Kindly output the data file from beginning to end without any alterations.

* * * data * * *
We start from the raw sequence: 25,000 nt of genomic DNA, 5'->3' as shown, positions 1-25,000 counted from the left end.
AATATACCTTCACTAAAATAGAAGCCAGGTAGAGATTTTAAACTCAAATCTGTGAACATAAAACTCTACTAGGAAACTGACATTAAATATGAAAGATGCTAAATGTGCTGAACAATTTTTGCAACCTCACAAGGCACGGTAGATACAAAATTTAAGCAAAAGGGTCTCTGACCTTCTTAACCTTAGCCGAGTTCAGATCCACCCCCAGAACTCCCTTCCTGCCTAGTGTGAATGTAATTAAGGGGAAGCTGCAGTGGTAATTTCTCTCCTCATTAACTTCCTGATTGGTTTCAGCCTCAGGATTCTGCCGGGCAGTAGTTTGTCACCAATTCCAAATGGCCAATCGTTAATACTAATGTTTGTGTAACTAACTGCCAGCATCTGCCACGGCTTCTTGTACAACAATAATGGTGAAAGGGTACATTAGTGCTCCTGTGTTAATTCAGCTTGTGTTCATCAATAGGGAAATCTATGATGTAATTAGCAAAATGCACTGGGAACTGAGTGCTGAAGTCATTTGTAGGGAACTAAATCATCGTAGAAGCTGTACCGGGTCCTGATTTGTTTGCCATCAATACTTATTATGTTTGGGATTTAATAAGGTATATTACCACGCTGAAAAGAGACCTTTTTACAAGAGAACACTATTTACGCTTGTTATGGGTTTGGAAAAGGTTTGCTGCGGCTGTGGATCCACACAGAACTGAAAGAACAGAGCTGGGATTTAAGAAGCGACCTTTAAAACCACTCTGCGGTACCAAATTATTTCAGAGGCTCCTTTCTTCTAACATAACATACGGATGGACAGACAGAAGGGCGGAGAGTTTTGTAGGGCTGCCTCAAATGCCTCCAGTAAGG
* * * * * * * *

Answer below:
We start from the raw sequence: 25,000 nt of genomic DNA, 5'->3' as shown, positions 1-25,000 counted from the left end.
AATATACCTTCACTAAAATAGAAGCCAGGTAGAGATTTTAAACTCAAATCTGTGAACATAAAACTCTACTAGGAAACTGACATTAAATATGAAAGATGCTAAATGTGCTGAACAATTTTTGCAACCTCACAAGGCACGGTAGATACAAAATTTAAGCAAAAGGGTCTCTGACCTTCTTAACCTTAGCCGAGTTCAGATCCACCCCCAGAACTCCCTTCCTGCCTAGTGTGAATGTAATTAAGGGGAAGCTGCAGTGGTAATTTCTCTCCTCATTAACTTCCTGATTGGTTTCAGCCTCAGGATTCTGCCGGGCAGTAGTTTGTCACCAATTCCAAATGGCCAATCGTTAATACTAATGTTTGTGTAACTAACTGCCAGCATCTGCCACGGCTTCTTGTACAACAATAATGGTGAAAGGGTACATTAGTGCTCCTGTGTTAATTCAGCTTGTGTTCATCAATAGGGAAATCTATGATGTAATTAGCAAAATGCACTGGGAACTGAGTGCTGAAGTCATTTGTAGGGAACTAAATCATCGTAGAAGCTGTACCGGGTCCTGATTTGTTTGCCATCAATACTTATTATGTTTGGGATTTAATAAGGTATATTACCACGCTGAAAAGAGACCTTTTTACAAGAGAACACTATTTACGCTTGTTATGGGTTTGGAAAAGGTTTGCTGCGGCTGTGGATCCACACAGAACTGAAAGAACAGAGCTGGGATTTAAGAAGCGACCTTTAAAACCACTCTGCGGTACCAAATTATTTCAGAGGCTCCTTTCTTCTAACATAACATACGGATGGACAGACAGAAGGGCGGAGAGTTTTGTAGGGCTGCCTCAAATGCCTCCAGTAAGG